Uniquely troublesome to the injured spouse is the re-traumatization that occurs for a long period of time–at least one year. Aftershock triggers emotionally catapult the injured spouse back to day one when the betrayal was discovered. These aftershocks are common and challenging for couples to manage. It can muddle their perception of progress toward recovery.
Plaguing thoughts about the nature of the affair
Injured spouses are plagued with thoughts and questions about the nature of the affair. They have a litany of “why? and what?” questions. They want to know what was wrong in the marriage. Details about the nature of the affair, type, quality, frequency of sex may plague their minds. At the point they think they’ve had all questions answered, a new list appears.
Intense feelings of anxiety and mistrust toward the spouse
When trust is breached the injured spouse may no longer look at her partner the same way. They may worry if the spouse is lying, still in the affair, or if it will happen again down the road. This anxiety may lead them to monitor their spouse’s behavior and interrogate them. They hate being in this position and may become more angry at their partner.
Tormenting thoughts about the affair partner
Probably one of the most troublesome effects on the injured spouse is the mental comparisons they go through ritually. The want to know what the affair partner has that attracted their spouse. Inwardly they struggle with insecurities. “How do I measure up to that person?” These thoughts torment them throughout the day, especially in the early stage of discovery.
Enormous pressure in deciding how to move forward
If contending with the affair isn’t enough, injured spouses have decisions to make that will not only effect them, but also their children (if present in the marriage). This additional burden places enormous pressure on the injured spouse. In many cases they want to leave but they are worried about the impact on the kids. Consequently, they face not only the pain of betrayal, but feeling stuck with a spouse they don’t want to be with any longer.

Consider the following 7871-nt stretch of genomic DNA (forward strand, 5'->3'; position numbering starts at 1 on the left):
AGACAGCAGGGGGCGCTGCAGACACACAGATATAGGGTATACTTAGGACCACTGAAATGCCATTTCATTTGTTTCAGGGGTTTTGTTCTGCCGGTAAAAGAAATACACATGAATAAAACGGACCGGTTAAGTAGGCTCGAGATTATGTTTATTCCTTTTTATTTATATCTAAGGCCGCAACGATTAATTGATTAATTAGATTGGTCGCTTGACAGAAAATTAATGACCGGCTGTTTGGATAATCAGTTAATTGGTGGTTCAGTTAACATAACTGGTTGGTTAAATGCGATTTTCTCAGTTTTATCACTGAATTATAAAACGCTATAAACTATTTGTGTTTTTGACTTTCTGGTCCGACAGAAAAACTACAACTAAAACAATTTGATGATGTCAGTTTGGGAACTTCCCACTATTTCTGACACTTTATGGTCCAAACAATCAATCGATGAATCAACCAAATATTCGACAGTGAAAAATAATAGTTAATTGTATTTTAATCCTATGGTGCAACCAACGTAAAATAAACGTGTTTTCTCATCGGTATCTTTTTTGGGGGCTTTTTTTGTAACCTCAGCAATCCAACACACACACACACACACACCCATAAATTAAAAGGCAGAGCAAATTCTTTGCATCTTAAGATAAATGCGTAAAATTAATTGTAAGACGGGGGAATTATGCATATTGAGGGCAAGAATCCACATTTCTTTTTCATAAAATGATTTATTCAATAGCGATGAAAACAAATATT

Effect on the Involved Spouse
Myriad of feelings about the disclosure of the affair
Involved spouses are faced with complex feelings of guilt, shame, and anger toward self. There may also be a sense of relief that they no longer have to live in secrecy. In some cases, the involved spouse is angry at the injured spouse because this person did not listen to their earlier cries for help in the marriage.
Confusion about how to manage the situation
Involved spouses are in unchartered waters when it comes to managing the situation. Some want to fix things right away. Others may continue to have feelings toward the affair partner and are confused about where they want to be. Either way, the involved spouse is unsure of how to handle the situation without making it worse.
Deep concern about the effect of the affair on the spouse and others